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Senator Kennedy Dies

Massachusetts Sen. Edward Moore “Ted” Kennedy has died in his home state at the age of 77. Elected to the United States Senate in 1962, the late Sen. Kennedy was an ardent advocate for socialized medicine in America, carrying the torch for decades through major compromises with religious conservatives, such as Utah Sen. Orrin Hatch, who co-authored the historic legislation to enact socialized medicine for children, and former President George W. Bush, who led numerous efforts to expand government intervention in medicine.

The goal of government-controlled health care had long been held by Sen. Kennedy, who, with the late President Richard Nixon, is responsible for creating Health Maintenance Organizations (HMOs), which reject the concept of an insurance contract for paying claims in favor of a cartel model for rationing health care. Kennedy authored the HMO Act of 1973, which forced all U.S. employers with over 25 employees to offer an HMO. The government-mandated health plans practically eliminated the market for traditional medical insurance within 20 years. Today, Kennedy’s HMOs and their corollaries, Preferred Provider Organizations (PPOs), controlled by state-regulated health care cooperatives such as Blue Cross and Blue Shield, dominate the so-called market for health insurance.

Last year, the senator endorsed Illinois Sen. Barack Obama during the 2008 Democratic Party presidential campaign, and he has steadfastly supported the Obama administration’s campaign to enact total state control of the medical profession. Kennedy reportedly died of cancer at his home in Massachusetts.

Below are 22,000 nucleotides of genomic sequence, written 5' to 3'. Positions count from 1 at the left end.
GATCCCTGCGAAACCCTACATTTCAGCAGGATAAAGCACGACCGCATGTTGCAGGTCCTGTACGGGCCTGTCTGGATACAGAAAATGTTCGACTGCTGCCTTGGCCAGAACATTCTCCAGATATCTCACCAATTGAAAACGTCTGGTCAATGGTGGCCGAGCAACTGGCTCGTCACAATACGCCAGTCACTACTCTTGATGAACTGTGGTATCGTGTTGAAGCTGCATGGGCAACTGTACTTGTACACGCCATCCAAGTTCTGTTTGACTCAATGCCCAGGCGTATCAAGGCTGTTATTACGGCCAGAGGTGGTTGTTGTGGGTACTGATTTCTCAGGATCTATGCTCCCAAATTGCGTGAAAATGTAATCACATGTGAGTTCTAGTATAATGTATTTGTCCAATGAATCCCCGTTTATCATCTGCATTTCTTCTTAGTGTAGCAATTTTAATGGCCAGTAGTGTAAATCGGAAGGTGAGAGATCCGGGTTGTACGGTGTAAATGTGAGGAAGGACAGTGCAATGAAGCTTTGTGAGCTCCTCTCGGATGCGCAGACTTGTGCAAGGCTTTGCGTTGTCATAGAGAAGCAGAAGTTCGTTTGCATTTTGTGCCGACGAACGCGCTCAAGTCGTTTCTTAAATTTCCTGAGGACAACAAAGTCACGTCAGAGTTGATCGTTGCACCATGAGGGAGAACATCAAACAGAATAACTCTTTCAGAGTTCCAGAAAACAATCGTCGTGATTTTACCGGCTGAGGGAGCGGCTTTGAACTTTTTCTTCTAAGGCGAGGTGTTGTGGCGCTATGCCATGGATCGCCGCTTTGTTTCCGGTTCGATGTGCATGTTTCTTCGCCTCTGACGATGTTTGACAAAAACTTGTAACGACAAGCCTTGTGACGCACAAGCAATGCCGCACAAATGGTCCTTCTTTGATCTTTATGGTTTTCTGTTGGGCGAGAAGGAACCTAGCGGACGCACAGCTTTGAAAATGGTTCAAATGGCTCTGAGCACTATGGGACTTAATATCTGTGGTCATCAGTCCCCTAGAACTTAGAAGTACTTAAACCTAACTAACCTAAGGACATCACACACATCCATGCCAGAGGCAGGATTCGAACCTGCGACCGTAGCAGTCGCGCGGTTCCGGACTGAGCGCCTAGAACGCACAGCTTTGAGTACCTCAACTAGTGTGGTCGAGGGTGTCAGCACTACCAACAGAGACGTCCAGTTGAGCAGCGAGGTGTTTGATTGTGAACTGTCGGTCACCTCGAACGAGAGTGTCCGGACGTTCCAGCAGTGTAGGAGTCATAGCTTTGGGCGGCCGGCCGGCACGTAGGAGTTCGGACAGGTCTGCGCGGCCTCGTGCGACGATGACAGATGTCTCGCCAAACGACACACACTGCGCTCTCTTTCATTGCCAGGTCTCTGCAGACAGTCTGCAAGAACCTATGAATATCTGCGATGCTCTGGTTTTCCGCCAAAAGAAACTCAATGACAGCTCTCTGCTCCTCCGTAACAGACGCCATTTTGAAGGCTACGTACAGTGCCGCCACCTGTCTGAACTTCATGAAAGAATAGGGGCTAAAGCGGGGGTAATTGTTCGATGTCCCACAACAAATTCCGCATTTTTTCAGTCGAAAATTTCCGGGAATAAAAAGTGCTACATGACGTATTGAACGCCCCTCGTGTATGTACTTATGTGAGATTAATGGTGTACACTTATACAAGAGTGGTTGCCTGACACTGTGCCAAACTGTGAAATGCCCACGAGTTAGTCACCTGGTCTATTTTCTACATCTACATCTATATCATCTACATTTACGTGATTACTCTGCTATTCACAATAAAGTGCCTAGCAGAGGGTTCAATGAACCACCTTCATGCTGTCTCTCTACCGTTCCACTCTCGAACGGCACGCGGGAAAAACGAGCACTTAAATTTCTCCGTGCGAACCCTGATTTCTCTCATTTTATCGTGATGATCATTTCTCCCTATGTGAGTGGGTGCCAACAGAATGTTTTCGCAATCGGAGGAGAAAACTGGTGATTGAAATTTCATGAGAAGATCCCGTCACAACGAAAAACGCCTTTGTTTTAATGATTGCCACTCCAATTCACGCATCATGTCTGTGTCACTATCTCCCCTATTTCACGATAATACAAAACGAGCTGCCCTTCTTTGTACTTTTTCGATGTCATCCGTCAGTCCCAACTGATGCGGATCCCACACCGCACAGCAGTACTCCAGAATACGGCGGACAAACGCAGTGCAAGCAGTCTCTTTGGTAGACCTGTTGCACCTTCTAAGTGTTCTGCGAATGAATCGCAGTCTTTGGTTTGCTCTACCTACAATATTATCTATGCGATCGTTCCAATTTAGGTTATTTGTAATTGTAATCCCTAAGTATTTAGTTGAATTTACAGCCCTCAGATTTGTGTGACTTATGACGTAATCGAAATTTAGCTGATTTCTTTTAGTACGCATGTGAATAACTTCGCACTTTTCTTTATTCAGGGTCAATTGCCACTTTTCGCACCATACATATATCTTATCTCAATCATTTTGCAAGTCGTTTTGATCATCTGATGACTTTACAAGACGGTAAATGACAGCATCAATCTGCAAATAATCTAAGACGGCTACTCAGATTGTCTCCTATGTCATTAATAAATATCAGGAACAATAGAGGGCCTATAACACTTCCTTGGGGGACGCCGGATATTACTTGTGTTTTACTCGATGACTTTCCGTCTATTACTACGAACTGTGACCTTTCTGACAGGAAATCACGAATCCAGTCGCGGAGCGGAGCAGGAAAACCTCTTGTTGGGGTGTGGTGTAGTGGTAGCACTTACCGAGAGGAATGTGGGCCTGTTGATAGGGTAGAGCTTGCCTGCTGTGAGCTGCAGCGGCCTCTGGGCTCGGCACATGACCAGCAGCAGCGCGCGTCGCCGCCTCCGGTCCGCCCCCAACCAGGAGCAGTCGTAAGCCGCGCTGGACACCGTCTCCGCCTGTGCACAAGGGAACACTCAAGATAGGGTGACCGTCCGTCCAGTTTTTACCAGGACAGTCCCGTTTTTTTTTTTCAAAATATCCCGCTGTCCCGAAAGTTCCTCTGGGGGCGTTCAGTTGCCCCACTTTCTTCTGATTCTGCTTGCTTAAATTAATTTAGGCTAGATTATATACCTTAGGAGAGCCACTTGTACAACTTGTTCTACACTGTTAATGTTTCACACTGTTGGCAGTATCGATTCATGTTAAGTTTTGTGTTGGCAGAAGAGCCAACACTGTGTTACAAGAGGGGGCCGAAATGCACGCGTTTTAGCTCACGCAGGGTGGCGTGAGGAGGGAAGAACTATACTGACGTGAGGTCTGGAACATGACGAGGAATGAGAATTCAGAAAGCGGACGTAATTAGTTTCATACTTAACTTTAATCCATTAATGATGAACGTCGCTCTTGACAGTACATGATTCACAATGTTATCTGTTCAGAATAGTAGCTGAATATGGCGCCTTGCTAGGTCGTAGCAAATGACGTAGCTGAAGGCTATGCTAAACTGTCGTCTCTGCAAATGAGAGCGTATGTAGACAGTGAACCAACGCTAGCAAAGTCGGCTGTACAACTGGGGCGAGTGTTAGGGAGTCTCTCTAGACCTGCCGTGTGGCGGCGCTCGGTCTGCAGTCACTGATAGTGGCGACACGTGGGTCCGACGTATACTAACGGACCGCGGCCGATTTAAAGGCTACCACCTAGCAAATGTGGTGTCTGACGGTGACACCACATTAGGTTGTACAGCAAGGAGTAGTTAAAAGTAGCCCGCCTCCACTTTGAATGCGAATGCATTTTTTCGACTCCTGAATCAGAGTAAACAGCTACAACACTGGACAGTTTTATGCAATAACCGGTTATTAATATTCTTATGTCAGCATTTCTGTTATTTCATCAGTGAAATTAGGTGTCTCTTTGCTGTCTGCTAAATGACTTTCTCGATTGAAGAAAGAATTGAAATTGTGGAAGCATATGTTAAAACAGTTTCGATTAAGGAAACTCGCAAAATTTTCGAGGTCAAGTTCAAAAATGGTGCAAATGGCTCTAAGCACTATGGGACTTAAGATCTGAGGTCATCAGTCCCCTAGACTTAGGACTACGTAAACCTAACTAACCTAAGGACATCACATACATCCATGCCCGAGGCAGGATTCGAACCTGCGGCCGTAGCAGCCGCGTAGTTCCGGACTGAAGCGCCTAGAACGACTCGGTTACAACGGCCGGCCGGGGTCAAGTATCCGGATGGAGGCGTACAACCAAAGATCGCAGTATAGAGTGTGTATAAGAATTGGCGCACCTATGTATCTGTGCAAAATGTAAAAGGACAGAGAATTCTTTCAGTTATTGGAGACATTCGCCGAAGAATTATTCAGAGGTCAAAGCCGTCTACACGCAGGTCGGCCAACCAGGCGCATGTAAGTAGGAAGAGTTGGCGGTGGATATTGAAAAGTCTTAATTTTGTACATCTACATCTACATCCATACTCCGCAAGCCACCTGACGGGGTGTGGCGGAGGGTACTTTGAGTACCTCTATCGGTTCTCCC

Back from Boston

Back from Boston and catching up. I gained new knowledge in several lectures and courses, visited with friends and family, and I met some of my classmates for the first time. More on OCON later—I know I’m still behind on posts—and other stuff. I did see a movie, which I recommend: Public Enemies. Not a great film, and it’s directed by Michael Mann, who tends to portray villains as heroes and vice versa, but it’s a solid gangster movie, not too graphic, and the Marion Cotillard character holds it together. Johnny Depp plays Chicago gangtser John Dillinger with a bit too much of an ‘Elvis‘ impersonation for my tastes and Christian Bale is fine but underdeveloped (he plays the good guy), though he does pull off the movie’s most emotional scene, in which his policeman character reclaims his own moral authority from an incompetent government agency.

The role of government continues to expand. President Obama’s at it again with another attempt to nationalize an American industry—this time, the medical profession. In six months, he has quasi-nationalized banks, insurance companies and the automotive industry and his health care reform, such as and whatever it is, will undoubtedly move the nation toward economic fascism. Having written about medical policy for 15 years and having been on the forefront of protecting individual rights in medicine, I see that legislation to control each American’s medical treatment is coming. The showdown is likely to be the most crucial political battle since slavery. And socialized medicine is exactly that, so this is urgent.